Iran Bans Public Dog Walking To Discourage Dog Ownership

Lori Ennis
by Lori Ennis
Dog-walking a crime? Seems that’s the way it is in public places in Tehran, the capital of Iran.

According to Hossein Rahimi, the Chief of Police in Tehran, Iran, certain people bringing their dogs to public places in the country’s capital cause anxiety and panic in the general population, and thus, dog-walking has been banned.

Additionally, Rahimi said that local police have been given the authority to ‘confront’ dog owners who are walking their pets.

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In an interview with the country’s state news agency the Young Journalists Club (YJC), Rahimi added that people who walked their dogs in public places would be severely dealt with.


Additionally, Rahimi said that dogs are not allowed to be in cars, and that police will ‘seriously’ confront dog owners who let their dogs ride in their cars.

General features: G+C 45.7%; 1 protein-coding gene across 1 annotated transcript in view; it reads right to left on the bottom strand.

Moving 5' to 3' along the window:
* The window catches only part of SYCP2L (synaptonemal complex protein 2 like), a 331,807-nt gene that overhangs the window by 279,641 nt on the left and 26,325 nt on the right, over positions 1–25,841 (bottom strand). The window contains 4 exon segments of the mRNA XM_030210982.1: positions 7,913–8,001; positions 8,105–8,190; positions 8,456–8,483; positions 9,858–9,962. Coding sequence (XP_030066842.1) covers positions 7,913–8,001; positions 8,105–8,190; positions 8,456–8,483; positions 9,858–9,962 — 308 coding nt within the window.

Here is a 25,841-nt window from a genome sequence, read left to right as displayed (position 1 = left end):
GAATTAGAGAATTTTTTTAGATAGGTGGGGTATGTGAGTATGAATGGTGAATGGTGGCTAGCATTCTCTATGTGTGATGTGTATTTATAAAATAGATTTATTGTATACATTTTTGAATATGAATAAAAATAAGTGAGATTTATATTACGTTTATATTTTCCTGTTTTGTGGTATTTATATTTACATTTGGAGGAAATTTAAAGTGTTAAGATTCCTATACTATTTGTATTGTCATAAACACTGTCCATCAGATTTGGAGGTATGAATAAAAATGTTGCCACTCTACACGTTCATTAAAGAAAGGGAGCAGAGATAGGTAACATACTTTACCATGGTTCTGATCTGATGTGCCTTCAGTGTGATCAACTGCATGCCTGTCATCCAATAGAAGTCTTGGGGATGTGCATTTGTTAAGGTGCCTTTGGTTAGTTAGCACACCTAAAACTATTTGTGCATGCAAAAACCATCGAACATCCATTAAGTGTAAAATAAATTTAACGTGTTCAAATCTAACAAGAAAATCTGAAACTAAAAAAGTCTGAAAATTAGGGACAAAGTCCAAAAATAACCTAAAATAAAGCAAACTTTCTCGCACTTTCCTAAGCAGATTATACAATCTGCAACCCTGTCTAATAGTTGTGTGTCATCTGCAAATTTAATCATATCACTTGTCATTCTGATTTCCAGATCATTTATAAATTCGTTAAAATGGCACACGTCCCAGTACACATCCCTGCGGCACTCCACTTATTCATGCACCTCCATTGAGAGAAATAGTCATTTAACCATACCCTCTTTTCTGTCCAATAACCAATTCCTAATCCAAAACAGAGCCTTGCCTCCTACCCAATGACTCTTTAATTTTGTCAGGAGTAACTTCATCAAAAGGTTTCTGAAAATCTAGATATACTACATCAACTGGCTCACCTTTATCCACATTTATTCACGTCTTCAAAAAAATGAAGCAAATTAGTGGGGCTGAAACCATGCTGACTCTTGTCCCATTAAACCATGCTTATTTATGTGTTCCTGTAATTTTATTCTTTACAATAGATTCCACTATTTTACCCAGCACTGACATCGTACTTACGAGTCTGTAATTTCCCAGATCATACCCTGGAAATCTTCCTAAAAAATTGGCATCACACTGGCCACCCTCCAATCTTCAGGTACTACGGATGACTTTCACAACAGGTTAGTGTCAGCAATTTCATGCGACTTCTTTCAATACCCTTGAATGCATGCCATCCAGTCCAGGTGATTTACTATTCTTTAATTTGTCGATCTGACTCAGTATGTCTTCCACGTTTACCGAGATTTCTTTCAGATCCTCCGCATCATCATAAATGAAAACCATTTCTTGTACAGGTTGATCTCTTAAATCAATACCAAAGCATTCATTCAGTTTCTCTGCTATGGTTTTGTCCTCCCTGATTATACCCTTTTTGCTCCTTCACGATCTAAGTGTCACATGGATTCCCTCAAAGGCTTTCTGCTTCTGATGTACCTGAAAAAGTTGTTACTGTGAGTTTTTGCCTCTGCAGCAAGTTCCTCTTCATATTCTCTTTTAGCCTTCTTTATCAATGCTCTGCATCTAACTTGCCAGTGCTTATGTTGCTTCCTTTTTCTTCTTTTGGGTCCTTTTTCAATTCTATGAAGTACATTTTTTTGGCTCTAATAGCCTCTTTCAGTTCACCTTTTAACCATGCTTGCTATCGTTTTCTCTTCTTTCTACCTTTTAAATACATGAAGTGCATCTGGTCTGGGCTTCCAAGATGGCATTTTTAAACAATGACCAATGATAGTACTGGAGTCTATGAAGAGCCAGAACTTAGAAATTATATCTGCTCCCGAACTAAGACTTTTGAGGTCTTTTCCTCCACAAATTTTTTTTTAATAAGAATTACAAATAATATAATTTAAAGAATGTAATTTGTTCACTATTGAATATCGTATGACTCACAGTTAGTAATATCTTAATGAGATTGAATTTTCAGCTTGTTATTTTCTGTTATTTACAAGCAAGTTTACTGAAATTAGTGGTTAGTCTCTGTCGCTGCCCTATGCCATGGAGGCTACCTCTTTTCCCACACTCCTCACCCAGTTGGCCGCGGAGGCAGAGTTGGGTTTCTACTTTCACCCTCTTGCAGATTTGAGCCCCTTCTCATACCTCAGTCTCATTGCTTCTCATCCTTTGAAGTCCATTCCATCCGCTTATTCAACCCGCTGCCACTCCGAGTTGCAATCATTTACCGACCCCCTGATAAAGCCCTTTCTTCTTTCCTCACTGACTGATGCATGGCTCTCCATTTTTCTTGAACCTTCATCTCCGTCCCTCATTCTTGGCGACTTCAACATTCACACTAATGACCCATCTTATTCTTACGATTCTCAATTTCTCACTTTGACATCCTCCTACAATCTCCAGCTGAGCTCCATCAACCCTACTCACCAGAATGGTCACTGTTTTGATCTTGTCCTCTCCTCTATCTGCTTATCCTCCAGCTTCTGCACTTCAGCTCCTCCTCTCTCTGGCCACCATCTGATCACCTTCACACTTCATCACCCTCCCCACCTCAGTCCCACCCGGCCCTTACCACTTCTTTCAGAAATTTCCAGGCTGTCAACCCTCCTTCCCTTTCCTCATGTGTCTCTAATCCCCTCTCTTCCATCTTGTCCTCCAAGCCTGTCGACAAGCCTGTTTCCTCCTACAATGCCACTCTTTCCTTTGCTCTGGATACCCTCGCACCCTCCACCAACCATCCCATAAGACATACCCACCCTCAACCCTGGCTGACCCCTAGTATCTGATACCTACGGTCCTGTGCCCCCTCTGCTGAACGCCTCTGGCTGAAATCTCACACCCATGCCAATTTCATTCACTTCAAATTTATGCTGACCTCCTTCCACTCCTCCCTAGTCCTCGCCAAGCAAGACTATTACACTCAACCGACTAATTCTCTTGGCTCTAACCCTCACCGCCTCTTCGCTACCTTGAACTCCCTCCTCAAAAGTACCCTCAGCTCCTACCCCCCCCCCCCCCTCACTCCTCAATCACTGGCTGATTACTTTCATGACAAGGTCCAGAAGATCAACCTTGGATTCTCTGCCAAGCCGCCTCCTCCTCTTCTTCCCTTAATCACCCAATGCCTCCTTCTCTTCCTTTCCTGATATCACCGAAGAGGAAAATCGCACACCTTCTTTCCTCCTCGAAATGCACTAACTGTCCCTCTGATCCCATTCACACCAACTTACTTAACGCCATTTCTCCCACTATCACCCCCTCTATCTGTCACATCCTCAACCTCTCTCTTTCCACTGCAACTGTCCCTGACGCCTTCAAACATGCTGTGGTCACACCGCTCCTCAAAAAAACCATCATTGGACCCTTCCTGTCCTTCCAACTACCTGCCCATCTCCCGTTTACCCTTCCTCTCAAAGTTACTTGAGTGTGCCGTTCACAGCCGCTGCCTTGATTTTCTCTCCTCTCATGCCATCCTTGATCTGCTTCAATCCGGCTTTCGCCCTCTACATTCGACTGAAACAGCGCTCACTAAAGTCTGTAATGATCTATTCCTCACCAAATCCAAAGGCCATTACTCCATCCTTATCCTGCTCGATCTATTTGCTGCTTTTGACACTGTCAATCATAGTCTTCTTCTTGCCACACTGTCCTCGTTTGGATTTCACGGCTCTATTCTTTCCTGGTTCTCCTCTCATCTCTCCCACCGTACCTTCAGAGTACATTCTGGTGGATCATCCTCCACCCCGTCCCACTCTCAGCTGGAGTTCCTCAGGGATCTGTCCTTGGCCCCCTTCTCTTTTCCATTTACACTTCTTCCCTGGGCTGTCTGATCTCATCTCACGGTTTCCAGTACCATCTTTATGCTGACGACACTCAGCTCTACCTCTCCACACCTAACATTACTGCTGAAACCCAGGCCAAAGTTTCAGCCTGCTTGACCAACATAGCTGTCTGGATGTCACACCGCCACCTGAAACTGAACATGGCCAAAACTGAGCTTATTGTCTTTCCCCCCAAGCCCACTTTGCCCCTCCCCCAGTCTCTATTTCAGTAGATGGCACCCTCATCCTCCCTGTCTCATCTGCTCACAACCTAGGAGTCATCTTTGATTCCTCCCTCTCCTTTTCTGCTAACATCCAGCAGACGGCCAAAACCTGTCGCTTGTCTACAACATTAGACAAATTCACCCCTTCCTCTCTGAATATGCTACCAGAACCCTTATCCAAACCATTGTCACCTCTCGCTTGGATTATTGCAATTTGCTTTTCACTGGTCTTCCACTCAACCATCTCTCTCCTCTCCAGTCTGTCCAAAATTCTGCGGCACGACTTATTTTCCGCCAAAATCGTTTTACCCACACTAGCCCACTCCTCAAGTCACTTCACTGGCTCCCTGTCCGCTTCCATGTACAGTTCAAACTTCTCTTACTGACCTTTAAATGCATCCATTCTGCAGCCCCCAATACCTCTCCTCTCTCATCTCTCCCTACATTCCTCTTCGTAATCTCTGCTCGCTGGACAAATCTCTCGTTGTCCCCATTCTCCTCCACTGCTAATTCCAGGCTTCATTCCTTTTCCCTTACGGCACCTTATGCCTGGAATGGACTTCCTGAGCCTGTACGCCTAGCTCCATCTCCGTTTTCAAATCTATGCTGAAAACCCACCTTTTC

This comes as Iranian and cleric officials have long campaigned to discourage dog ownership due to religious stigma, despite the fact that Iran’s middle class has embraced them as loving and loyal companions for years.

In 2010, a fatwa, or religious ruling, was issued by a senior Iranian cleric about the uncleanliness of dogs. The fatwa ruled that dogs were not to be kept as pets, as befriending pets indicated ‘blind imitation’ of the West, according to a quote by Grand Ayatollah Naser Makarem Shirazi in the Iranian paper Javan Daily. The Grand Ayatollah said that people in the West loved dogs more than their wives and children, and that was not what the Iranian state wanted.

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Despite the fatwa, the modern middle class of Tehran has embraced dog ownership. Now, that defiance may be even more difficult with the newest rulings and consequences. Those consequences haven’t yet been defined as more than ‘seriously’ but proposals in 2014 called for pet owners who walked their dogs in public to be subject to 74 lashes (flogging) or a fine of $2,000 USD).

Gulp again.

Lori Ennis
Lori Ennis

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